13 minute read



With bushfires ravaging Australia throughout summer 2019-20, Judy Slatyer found herself at the centre of a national crisis and, as head of the Australian Red Cross, needing to draw from her natural empathy and nuts-and-bolts pragmatism. She sat down with Peter Wilmoth.

AS CEO of the Australian Red Cross during a time of national crisis, Judy Slatyer knew an important part of her job was to be there for those suffering through the long days of this tragic summer. But as she travelled through bushfire ravaged areas in Victoria and New South Wales, she didn’t know how personal it would become. “These are communities I know well,” she says of the south coast of New South Wales, much of which was badly impacted by the horrific bush fires in January. It’s where members of her family have lived for more than 50 years, between Bateman’s Bay and Moruya. “To see the impact in Mogo (south of Bateman’s Bay), to see the amazing leather shop there, all these different leather goods they make… completely (gone) - so it didn’t exist. To see the impact on the main street and know just how dependent they are on tourism, to see whole neighborhoods and streets – and know the relationships on those streets – decimated. And to see the unbelievable impact on nature.” We’re talking on a cool Monday morning in early February at the Red Cross office in North Melbourne. It’s a long way from the scenes Judy witnessed when the fires were at their fiercest in early January. Accompanied by Red Cross staff, Judy drove through East Gippsland to Bairnsdale and other towns, and then up to the New South Wales towns of Cooma and Cobargo and onto Bateman’s Bay on the south coast. “Seeing the impact on friends, on the places we love, knowing the communities in places like Mogo, Moruya, Batemans Bay, and understanding the impact. This mix of no income, no tourism, fire damage – these were big impacts.” It doesn’t take long in Judy’s company to witness the warmth, humanity and organisational skill a good leader requires. Her skills were needed on several levels: listening to the stories of those affected, some of whom had lost their homes or properties, ensuring that people received the financial support they needed as soon as possible and being part of a chain of agencies and government departments working together to co-ordinate a disaster response. “Being there on the ground is very important,” she says. “Doing what I can do, engaging the whole system. While it was very important to see it first-hand I trust the knowledge of our volunteers and staff in those areas and sometimes what can be most important is that I spend time with those who have contributed funding, with the Federal and State Governments, talking to British Red Cross and New Zealand Red Cross, Canadian Red Cross to get all their learnings.” In the field, Judy wore her Red Cross jacket just like all her staff and the many volunteers, just another person helping in a crisis. Most people she met didn’t know she was the CEO of the Australian Red Cross. “I don’t tend to make a big deal of me being the head of the Red Cross so most people I spent time with wouldn’t necessarily have known,” she says.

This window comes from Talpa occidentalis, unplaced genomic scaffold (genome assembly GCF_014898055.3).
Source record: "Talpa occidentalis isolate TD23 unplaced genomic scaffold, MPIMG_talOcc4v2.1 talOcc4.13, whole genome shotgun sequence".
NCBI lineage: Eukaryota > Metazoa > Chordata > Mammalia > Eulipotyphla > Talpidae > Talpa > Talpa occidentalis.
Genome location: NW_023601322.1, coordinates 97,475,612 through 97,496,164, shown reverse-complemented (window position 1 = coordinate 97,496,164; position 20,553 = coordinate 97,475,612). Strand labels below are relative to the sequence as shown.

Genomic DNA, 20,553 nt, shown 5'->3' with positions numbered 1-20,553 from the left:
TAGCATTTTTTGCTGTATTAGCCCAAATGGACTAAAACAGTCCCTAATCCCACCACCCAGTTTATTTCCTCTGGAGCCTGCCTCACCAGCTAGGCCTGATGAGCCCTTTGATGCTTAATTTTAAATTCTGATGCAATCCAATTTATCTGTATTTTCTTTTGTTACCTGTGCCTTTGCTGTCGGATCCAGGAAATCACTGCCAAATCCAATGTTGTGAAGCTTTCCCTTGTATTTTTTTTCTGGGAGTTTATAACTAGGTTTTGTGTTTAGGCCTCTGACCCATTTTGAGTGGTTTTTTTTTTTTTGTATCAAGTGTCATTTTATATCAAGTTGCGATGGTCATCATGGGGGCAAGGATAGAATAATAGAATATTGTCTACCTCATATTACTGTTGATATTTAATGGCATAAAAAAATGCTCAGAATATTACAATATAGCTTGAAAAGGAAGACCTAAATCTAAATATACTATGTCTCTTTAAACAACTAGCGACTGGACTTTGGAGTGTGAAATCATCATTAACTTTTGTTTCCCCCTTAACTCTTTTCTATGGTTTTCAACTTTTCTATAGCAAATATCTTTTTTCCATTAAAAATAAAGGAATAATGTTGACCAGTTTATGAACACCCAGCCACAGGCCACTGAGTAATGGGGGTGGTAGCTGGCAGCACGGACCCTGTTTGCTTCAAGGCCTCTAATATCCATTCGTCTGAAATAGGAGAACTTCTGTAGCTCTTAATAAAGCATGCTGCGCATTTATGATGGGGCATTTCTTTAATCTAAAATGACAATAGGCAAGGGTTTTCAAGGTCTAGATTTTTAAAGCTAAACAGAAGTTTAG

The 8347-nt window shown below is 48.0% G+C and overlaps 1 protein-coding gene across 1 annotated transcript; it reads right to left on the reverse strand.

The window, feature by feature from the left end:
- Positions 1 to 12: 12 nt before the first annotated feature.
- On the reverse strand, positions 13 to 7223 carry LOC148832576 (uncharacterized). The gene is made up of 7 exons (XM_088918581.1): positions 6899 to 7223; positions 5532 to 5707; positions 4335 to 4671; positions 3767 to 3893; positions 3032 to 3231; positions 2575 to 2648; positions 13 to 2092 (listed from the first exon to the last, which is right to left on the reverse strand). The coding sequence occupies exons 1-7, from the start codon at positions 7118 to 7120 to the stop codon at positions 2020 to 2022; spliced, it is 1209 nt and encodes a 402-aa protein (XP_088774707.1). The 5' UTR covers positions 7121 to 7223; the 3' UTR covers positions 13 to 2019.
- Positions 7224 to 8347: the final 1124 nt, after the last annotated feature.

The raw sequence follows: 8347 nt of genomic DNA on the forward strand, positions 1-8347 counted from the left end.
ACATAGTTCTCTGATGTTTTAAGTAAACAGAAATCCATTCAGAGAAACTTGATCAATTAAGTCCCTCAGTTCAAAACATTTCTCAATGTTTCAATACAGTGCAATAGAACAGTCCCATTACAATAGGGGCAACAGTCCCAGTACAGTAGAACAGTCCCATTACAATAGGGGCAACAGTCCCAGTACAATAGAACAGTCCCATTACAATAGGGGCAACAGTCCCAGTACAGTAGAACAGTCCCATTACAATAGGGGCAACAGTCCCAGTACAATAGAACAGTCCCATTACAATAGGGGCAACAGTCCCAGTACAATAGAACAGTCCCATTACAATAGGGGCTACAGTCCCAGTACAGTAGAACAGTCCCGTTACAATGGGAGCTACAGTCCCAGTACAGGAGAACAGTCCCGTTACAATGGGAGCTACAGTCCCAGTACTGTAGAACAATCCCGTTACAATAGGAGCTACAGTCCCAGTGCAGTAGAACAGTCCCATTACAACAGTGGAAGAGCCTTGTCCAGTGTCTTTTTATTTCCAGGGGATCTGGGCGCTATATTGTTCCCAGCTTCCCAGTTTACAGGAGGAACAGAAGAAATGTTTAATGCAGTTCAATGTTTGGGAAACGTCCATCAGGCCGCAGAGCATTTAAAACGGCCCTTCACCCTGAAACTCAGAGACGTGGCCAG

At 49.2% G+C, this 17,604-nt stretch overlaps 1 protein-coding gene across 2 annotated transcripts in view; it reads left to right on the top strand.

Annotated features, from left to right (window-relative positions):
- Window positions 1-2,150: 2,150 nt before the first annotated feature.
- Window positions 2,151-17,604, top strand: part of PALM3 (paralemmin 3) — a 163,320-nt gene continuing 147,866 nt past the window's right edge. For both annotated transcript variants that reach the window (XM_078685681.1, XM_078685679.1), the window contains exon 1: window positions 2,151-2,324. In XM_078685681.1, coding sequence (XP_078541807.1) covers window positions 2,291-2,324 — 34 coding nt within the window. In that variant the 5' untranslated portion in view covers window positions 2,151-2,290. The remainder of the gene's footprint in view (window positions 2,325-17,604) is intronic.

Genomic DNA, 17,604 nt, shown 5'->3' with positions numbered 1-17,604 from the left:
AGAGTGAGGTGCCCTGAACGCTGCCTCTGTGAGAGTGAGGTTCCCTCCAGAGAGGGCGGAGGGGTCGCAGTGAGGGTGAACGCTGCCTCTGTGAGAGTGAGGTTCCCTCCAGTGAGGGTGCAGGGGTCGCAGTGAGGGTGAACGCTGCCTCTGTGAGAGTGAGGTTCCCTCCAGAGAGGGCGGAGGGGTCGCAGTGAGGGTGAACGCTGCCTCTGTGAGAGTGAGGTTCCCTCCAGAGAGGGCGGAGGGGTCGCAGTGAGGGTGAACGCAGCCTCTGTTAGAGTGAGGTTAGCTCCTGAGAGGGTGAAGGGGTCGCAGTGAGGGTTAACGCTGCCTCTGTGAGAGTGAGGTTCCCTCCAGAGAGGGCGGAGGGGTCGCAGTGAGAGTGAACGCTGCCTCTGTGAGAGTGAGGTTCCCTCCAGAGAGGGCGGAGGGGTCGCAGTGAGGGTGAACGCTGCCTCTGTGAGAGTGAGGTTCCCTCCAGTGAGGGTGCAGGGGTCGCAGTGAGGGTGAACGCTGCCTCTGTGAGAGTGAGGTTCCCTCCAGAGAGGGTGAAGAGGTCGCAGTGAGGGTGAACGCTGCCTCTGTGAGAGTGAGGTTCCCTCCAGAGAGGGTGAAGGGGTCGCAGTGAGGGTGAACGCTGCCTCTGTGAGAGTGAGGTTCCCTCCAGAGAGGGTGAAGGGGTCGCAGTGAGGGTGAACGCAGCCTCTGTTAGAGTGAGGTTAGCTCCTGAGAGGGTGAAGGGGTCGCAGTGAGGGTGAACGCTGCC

Judy Slatyer with Lisa Keedle, in the Red Cross Emergency Operations Centre in Victoria.

The spring of 2019 and the summer of 2019/2020 were appalling. Bushfires described as “mega fires” raged across the country, some so powerful they created their own weather. Whole towns were destroyed and even the outskirts of cities threatened. Acrid smoke haze hung over first Sydney then Melbourne and Canberra. More than 30 people died in the tragedy, 6000 buildings were destroyed and, according to scientist Tim Flannery writing in The Guardian, the fires burned an area around the size of England. It was a time of national crisis, fear, loss and trauma. Then, in early January, the novel coronavirus began spreading across China from the city of Wuhan, and then across the world. As though the suffering hadn’t been enough, the heavy rains followed in February and, while extinguishing several big fires and helping farmers, it brought the danger of floodwaters. The Red Cross has been at the heart of the response effort for all these disasters. “We’ve been in emergency response mode since September… the earliest it’s started in our (106-year) history (in terms of fires),” says Judy. “We’ve been supporting evacuation centres, relief centres, having thousands of volunteers out in community. We’re now in the process of getting those funds to those who most need them while also supporting evacuation centres and relief centres for fires, floods and now supporting those in isolation because of coronavirus.